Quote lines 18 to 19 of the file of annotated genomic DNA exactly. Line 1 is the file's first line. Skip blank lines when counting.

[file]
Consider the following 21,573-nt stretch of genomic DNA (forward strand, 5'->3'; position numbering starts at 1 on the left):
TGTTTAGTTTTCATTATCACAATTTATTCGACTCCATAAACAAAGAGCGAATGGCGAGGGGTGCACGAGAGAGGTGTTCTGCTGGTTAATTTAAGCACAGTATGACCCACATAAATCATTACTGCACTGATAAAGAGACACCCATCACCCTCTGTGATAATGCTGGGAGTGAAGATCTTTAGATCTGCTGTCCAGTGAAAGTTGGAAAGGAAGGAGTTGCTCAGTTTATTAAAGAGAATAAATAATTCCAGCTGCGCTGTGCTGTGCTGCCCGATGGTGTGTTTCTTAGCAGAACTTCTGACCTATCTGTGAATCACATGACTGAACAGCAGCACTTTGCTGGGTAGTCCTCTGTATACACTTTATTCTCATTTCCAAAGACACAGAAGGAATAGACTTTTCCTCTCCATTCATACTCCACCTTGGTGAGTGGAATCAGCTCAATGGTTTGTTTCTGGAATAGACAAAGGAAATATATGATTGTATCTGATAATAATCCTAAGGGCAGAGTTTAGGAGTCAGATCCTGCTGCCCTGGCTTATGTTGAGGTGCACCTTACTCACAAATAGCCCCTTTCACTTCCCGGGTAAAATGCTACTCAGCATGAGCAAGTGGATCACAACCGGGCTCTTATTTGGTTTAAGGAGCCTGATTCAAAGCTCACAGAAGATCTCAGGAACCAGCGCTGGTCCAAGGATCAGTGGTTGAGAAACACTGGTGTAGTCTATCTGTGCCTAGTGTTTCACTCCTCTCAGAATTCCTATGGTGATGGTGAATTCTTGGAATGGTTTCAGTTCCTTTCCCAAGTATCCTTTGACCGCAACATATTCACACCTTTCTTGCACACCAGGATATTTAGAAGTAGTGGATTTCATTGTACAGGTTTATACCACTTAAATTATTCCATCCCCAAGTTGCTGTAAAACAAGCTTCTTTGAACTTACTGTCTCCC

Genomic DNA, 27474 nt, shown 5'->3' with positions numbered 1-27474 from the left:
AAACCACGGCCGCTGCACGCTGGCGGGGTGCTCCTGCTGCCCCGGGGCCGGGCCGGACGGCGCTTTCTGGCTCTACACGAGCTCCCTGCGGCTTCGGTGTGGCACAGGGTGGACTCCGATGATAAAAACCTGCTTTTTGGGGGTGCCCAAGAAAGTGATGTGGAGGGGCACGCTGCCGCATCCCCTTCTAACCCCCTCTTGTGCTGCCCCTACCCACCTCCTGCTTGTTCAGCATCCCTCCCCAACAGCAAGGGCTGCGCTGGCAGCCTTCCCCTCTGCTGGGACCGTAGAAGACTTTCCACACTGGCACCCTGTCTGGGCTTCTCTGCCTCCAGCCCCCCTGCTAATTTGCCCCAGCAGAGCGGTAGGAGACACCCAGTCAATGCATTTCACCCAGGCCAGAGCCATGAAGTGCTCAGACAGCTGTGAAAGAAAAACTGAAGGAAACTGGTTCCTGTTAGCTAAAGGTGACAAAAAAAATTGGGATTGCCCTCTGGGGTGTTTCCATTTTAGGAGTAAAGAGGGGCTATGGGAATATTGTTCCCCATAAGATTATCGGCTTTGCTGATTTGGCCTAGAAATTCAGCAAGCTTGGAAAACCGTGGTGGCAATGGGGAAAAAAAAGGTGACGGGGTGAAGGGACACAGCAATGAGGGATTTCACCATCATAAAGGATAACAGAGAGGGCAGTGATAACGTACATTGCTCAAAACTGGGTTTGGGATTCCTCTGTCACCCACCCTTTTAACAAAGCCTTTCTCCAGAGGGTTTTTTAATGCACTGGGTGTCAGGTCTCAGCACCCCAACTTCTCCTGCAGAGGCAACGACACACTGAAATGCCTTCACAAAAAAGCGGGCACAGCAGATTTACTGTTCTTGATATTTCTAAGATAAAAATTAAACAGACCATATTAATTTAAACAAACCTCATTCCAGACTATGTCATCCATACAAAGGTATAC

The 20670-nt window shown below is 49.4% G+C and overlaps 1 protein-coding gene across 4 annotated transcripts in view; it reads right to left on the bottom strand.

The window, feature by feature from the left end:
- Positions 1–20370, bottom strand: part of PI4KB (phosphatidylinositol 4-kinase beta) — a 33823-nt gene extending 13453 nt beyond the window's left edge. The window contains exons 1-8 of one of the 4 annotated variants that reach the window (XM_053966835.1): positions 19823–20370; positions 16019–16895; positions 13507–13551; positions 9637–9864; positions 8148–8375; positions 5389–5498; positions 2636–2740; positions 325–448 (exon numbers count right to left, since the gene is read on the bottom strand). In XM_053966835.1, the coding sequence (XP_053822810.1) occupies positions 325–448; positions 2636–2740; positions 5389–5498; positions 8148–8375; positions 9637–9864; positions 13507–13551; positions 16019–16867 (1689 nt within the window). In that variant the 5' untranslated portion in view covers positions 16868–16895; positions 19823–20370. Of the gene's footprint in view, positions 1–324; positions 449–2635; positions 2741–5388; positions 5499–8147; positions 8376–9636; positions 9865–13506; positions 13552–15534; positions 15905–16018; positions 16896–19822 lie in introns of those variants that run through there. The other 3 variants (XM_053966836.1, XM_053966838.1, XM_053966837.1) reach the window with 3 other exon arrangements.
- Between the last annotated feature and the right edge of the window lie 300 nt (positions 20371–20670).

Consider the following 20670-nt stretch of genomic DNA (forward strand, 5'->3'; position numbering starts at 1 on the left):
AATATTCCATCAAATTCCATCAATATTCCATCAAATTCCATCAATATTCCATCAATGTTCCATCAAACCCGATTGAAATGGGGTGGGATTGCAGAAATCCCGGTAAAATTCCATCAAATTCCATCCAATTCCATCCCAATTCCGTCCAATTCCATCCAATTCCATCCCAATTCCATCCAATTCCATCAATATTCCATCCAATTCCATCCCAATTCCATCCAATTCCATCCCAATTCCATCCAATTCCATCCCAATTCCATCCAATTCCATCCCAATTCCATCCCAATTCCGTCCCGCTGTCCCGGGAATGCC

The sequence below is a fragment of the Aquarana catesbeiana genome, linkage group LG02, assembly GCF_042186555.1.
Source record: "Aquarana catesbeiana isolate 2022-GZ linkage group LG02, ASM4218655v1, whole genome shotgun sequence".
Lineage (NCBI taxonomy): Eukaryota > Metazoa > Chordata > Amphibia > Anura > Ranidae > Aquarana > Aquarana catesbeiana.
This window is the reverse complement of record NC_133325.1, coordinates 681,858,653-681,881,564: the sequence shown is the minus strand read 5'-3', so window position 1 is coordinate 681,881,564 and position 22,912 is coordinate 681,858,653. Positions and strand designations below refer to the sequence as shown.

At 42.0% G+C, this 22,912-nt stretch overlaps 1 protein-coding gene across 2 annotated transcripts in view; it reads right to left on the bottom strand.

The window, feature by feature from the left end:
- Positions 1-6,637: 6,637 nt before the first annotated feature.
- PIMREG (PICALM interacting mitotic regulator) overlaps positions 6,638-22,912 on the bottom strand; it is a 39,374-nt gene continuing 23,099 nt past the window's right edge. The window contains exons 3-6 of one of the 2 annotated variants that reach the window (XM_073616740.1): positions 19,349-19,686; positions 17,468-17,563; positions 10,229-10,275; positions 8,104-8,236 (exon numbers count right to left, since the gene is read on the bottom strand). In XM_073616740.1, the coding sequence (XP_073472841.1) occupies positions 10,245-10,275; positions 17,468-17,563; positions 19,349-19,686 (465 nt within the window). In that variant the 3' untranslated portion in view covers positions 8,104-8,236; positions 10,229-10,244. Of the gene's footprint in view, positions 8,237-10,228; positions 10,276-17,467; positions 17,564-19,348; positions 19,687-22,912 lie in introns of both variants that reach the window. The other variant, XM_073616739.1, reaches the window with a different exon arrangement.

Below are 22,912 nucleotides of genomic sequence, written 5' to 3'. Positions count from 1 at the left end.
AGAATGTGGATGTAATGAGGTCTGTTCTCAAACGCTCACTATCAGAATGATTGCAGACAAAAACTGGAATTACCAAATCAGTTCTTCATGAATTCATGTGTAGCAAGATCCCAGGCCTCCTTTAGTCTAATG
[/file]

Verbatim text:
- PIMREG (PICALM interacting mitotic regulator) overlaps positions 6,638-22,912 on the bottom strand; it is a 39,374-nt gene continuing 23,099 nt past the window's right edge. The window contains exons 3-6 of one of the 2 annotated variants that reach the window (XM_073616740.1): positions 19,349-19,686; positions 17,468-17,563; positions 10,229-10,275; positions 8,104-8,236 (exon numbers count right to left, since the gene is read on the bottom strand). In XM_073616740.1, the coding sequence (XP_073472841.1) occupies positions 10,245-10,275; positions 17,468-17,563; positions 19,349-19,686 (465 nt within the window). In that variant the 3' untranslated portion in view covers positions 8,104-8,236; positions 10,229-10,244. Of the gene's footprint in view, positions 8,237-10,228; positions 10,276-17,467; positions 17,564-19,348; positions 19,687-22,912 lie in introns of both variants that reach the window. The other variant, XM_073616739.1, reaches the window with a different exon arrangement.

Below are 22,912 nucleotides of genomic sequence, written 5' to 3'. Positions count from 1 at the left end.